Can I obtain a forbearance if my mortgage is not government-backed? If your mortgage loan is not government-backed, there is no forbearance requirement. Moreover, the lender is not required to allow you to tack the forbearance amount to the end of the loan. Therefore, even if the lender offers a forbearance, be sure that you understand the repayment terms before accepting it.
Will a CARES act forbearance harm my credit? It should not. Under the CARES act, the status of your loan at the time of the forbearance is frozen. For example, if you were current, your loan will continue to be reported as current during the forbearance. If you were sixty days behind, the forbearance would show you as sixty days behind during the forbearance (unless the forbearance was retroactive and cleared the arrearage). That is not to say that some lenders will not consider a CARES forbearance in some way, but it should not hurt your credit rating.
How does the CAREs Act affect Bankruptcy? The CARES Act temporarily modifies the Bankruptcy Code in two ways that will affect debtors:
1) Covid-related payments do not count. Payments related to the Covid-19 crisis do not count when calculating "current monthly income" in Chapter 7 and Chapter 13 cases or "disposable income" in Chapter 13 cases. Chapter 13 debtors may modify their plans if they can show "material hardship." As a result, debtors can avoid being disqualified for Chapter 7 or making a higher payment in Chapter 13 solely due to the CARES stimulus or similar payments.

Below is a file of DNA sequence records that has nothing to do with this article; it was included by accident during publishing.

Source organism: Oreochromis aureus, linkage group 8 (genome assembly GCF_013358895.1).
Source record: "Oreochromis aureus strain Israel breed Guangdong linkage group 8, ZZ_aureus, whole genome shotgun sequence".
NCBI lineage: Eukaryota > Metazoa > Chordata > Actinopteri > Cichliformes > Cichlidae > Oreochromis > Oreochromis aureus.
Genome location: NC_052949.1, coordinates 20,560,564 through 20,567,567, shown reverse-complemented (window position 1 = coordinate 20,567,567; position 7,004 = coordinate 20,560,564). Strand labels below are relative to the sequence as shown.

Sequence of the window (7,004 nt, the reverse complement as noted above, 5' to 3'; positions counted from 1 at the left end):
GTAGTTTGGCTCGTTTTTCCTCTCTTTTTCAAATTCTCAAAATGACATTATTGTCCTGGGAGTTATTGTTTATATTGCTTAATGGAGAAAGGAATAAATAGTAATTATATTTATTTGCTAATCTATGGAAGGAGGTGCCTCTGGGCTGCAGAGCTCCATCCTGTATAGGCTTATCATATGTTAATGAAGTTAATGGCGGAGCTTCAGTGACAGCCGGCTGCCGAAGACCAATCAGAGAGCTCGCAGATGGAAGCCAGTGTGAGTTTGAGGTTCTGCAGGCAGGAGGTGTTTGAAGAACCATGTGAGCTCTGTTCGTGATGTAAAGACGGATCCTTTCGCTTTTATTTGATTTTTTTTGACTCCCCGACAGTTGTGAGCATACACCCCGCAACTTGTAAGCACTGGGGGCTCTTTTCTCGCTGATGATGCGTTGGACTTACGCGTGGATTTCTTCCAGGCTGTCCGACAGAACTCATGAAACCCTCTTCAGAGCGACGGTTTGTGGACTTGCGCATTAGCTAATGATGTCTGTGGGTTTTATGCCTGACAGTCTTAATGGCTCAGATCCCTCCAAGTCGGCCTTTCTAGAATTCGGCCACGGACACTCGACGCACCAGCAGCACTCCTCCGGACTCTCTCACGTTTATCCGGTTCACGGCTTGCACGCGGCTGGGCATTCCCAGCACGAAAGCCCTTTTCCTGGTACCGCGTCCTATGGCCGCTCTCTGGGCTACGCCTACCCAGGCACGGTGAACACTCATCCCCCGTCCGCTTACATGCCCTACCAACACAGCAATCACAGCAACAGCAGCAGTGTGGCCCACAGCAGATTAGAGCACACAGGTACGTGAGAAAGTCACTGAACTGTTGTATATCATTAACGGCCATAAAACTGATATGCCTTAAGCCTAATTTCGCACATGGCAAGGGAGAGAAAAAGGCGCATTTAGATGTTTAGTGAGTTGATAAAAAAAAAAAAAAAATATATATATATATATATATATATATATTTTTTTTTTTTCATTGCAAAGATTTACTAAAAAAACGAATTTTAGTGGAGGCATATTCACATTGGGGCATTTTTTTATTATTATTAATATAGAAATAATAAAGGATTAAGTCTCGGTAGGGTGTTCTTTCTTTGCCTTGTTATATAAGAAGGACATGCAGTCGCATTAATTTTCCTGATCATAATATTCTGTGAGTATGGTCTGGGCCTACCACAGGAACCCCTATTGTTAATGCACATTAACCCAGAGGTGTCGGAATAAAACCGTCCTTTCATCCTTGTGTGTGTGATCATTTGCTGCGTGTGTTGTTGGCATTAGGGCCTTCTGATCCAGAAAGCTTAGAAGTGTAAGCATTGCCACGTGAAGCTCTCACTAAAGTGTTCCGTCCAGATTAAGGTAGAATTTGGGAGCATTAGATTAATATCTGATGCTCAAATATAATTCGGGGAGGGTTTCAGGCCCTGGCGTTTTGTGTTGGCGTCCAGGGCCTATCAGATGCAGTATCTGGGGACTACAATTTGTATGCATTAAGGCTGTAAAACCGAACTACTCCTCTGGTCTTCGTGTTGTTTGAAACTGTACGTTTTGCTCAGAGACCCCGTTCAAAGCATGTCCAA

2) Some Chapter 13 plans extended. In confirmed chapter 13 cases, debtors may modify their plans to extend their plan payments for up to seven years if they suffer from financial hardship "directly or indirectly" related to the Covid-19 crisis. It is still unclear how the courts will interpret these provisions, but it should help some debtors who have reduced income because of the crisis.
These changes expire on March 27, 2021.
July 9, 2020. Pennsylvania Governor Wolf has extended the moratorium on foreclosures and evictions until August 31, 2020. The move should alleviate the immediate concerns of struggling homeowners and renters. At the least, it gives them some additional time to look at long-term options
July 1, 2020. The extra $600 per week in Federal Pandemic Unemployment Compensation will run out on July 25 in Pennsylvania, unless Congress agrees to extend the program. The end of the program will be a severe financial blow many in Pennsylvania, where the unemployment rate is still in double digits.
May 7, 2020. The governor of Pennsylvania has extended the stay-at-home order until June 4, 2020. This order will not affect our telephone and video services. However, it is likely to have a continued impact on the courts, particularly in the area of scheduling.
March 20, 2020: The U.S. Bankruptcy Court for the Eastern District of Pennsylvania has suspended the requirement under Local Bankruptcy Rule 5005-7(b) that attorneys secure the debtor’s signature on the petition and schedules before filing the case electronically. Attorneys may obtain the client’s signature electronically (1) through authenticated commercially available digital signature software, either directly or with the debtor’s written permission (email permission is acceptable); or (2) through a copy of the signed documents sent to the attorney electronically (email, fax, etc.). The Bankruptcy Court has also issued some general and specific guidelines to deal with the disruptions likely to be caused by the Coronavirus.